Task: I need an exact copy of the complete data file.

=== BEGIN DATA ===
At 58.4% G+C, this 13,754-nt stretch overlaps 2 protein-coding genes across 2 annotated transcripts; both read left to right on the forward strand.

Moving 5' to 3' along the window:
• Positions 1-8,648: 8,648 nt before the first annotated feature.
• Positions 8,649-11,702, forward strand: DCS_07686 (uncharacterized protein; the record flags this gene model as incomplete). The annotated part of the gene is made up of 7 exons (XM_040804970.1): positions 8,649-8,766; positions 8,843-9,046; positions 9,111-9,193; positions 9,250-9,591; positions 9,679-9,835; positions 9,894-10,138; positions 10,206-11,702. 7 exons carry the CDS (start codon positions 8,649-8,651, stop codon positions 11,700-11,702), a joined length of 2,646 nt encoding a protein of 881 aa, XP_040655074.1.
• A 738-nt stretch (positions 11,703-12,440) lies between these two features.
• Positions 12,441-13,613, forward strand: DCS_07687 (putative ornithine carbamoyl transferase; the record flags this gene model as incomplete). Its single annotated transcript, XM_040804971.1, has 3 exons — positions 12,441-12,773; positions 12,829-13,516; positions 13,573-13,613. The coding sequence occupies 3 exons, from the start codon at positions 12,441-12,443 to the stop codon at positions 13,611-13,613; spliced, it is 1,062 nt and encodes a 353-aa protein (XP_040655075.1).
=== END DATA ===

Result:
At 58.4% G+C, this 13,754-nt stretch overlaps 2 protein-coding genes across 2 annotated transcripts; both read left to right on the forward strand.

Moving 5' to 3' along the window:
• Positions 1-8,648: 8,648 nt before the first annotated feature.
• Positions 8,649-11,702, forward strand: DCS_07686 (uncharacterized protein; the record flags this gene model as incomplete). The annotated part of the gene is made up of 7 exons (XM_040804970.1): positions 8,649-8,766; positions 8,843-9,046; positions 9,111-9,193; positions 9,250-9,591; positions 9,679-9,835; positions 9,894-10,138; positions 10,206-11,702. 7 exons carry the CDS (start codon positions 8,649-8,651, stop codon positions 11,700-11,702), a joined length of 2,646 nt encoding a protein of 881 aa, XP_040655074.1.
• A 738-nt stretch (positions 11,703-12,440) lies between these two features.
• Positions 12,441-13,613, forward strand: DCS_07687 (putative ornithine carbamoyl transferase; the record flags this gene model as incomplete). Its single annotated transcript, XM_040804971.1, has 3 exons — positions 12,441-12,773; positions 12,829-13,516; positions 13,573-13,613. The coding sequence occupies 3 exons, from the start codon at positions 12,441-12,443 to the stop codon at positions 13,611-13,613; spliced, it is 1,062 nt and encodes a 353-aa protein (XP_040655075.1).